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By A Customer on Dec 22 2003
Format: Hardcover
I don't normally write Amazon reviews, but I agree with a previous reviewer that the hoopla for this book is not what it should be. Yes, yes, there are stories in here that don't work; but Updike is extraordinary in his Big Themes, and those come through wonderfully in this volume. I wanted to highlight three of them in this review.
(1) The recurring Richard and Joan Maple stories: Updike has a gift for peaking in on a set of characters every 5 years or so without skipping a beat. This, of course, is what the Rabbit Angstrom books do in novel form. In The Early Stories, Updike does this with the Maples in short story form. In each case, he captures their dialog and sarcastic exchanges as if he is writing their stories at the same time; when in fact they are stretched over twenty years.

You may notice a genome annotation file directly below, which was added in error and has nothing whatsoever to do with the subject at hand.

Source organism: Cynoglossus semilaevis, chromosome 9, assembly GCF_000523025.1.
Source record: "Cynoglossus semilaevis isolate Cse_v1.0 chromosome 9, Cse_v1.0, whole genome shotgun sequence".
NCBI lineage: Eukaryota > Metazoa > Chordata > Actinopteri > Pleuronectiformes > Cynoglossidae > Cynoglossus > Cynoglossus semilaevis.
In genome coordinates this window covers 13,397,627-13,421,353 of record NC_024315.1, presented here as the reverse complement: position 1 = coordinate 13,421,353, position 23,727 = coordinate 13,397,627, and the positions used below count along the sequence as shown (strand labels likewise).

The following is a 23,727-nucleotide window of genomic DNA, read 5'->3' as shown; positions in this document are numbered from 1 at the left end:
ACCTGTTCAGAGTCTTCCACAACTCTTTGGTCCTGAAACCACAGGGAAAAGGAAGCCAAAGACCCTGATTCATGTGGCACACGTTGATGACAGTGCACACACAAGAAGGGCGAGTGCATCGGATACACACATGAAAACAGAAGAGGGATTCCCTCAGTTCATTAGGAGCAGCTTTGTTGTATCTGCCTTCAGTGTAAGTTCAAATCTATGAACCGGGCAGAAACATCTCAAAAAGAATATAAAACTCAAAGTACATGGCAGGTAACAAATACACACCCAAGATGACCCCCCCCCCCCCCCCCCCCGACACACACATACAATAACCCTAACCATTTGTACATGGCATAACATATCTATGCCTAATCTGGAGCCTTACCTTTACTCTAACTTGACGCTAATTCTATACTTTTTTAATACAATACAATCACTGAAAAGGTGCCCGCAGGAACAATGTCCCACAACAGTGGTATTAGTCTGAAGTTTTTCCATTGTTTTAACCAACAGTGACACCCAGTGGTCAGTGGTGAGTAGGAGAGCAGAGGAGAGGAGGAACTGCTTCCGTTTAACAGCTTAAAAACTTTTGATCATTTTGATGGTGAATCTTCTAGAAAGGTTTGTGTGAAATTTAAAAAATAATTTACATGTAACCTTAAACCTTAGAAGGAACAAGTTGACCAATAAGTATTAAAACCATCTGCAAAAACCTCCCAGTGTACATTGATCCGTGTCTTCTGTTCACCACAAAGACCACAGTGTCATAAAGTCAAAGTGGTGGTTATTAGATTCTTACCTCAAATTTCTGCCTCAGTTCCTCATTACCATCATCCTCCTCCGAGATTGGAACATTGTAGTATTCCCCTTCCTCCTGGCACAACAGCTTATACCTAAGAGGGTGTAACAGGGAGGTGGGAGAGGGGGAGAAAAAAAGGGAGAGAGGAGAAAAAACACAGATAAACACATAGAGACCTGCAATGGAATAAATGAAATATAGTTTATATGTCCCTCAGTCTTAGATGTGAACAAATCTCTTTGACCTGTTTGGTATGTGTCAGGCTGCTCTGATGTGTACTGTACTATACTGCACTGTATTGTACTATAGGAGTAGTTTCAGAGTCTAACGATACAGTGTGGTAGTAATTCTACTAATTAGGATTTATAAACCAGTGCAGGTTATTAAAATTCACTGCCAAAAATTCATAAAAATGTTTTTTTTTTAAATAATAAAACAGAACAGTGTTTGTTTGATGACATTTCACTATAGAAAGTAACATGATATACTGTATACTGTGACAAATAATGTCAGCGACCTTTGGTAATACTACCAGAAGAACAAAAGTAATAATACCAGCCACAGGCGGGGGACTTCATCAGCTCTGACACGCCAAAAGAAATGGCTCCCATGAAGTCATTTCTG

(2) Prescient name-dropping: In the Rabbit Angstrom books, Updike fortuitously has the auto dealership affiliated with Toyota in the 1960s, which comes to great use in the 1970s. Here in The Early Stories, there is frequent reference to names which will recur in the future in American history; most interesting, Senator Al Gore (Sr).
(3) Love triangle dynamics: To Updike, the party that loses in a married man/married woman/woman mistress triangle is the woman mistress; he plays out this theme in various scenarios. I would suggest Updike's thesis is different than the norm, but one he writes about repeatedly.